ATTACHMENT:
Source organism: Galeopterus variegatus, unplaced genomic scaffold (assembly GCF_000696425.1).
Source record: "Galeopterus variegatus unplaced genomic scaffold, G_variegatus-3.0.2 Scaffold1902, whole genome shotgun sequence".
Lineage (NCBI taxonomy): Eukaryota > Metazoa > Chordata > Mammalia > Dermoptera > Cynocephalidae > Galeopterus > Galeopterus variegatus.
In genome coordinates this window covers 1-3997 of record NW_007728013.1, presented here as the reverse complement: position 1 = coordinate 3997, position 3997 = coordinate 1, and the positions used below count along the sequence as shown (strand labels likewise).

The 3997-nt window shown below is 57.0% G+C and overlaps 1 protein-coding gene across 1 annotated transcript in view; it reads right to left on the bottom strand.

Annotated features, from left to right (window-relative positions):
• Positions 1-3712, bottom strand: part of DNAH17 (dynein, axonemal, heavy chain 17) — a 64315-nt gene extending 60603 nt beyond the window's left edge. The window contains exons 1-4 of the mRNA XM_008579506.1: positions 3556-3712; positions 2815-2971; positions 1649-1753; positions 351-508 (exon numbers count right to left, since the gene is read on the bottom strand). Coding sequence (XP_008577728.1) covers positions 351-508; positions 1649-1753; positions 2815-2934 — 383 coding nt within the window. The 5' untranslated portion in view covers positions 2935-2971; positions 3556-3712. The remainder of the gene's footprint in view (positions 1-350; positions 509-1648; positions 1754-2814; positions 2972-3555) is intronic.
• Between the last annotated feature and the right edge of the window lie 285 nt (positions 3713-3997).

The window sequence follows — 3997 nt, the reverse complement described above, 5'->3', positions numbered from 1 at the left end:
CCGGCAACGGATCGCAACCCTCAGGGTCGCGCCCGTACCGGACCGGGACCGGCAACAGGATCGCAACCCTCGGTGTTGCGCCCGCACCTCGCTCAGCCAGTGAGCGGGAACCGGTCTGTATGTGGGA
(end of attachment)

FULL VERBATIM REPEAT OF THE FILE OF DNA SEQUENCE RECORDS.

Source organism: Galeopterus variegatus, unplaced genomic scaffold (assembly GCF_000696425.1).
Source record: "Galeopterus variegatus unplaced genomic scaffold, G_variegatus-3.0.2 Scaffold1902, whole genome shotgun sequence".
Lineage (NCBI taxonomy): Eukaryota > Metazoa > Chordata > Mammalia > Dermoptera > Cynocephalidae > Galeopterus > Galeopterus variegatus.
In genome coordinates this window covers 1-3997 of record NW_007728013.1, presented here as the reverse complement: position 1 = coordinate 3997, position 3997 = coordinate 1, and the positions used below count along the sequence as shown (strand labels likewise).

The 3997-nt window shown below is 57.0% G+C and overlaps 1 protein-coding gene across 1 annotated transcript in view; it reads right to left on the bottom strand.

Annotated features, from left to right (window-relative positions):
• Positions 1-3712, bottom strand: part of DNAH17 (dynein, axonemal, heavy chain 17) — a 64315-nt gene extending 60603 nt beyond the window's left edge. The window contains exons 1-4 of the mRNA XM_008579506.1: positions 3556-3712; positions 2815-2971; positions 1649-1753; positions 351-508 (exon numbers count right to left, since the gene is read on the bottom strand). Coding sequence (XP_008577728.1) covers positions 351-508; positions 1649-1753; positions 2815-2934 — 383 coding nt within the window. The 5' untranslated portion in view covers positions 2935-2971; positions 3556-3712. The remainder of the gene's footprint in view (positions 1-350; positions 509-1648; positions 1754-2814; positions 2972-3555) is intronic.
• Between the last annotated feature and the right edge of the window lie 285 nt (positions 3713-3997).

The window sequence follows — 3997 nt, the reverse complement described above, 5'->3', positions numbered from 1 at the left end:
CCGGCAACGGATCGCAACCCTCAGGGTCGCGCCCGTACCGGACCGGGACCGGCAACAGGATCGCAACCCTCGGTGTTGCGCCCGCACCTCGCTCAGCCAGTGAGCGGGAACCGGTCTGTATGTGGGA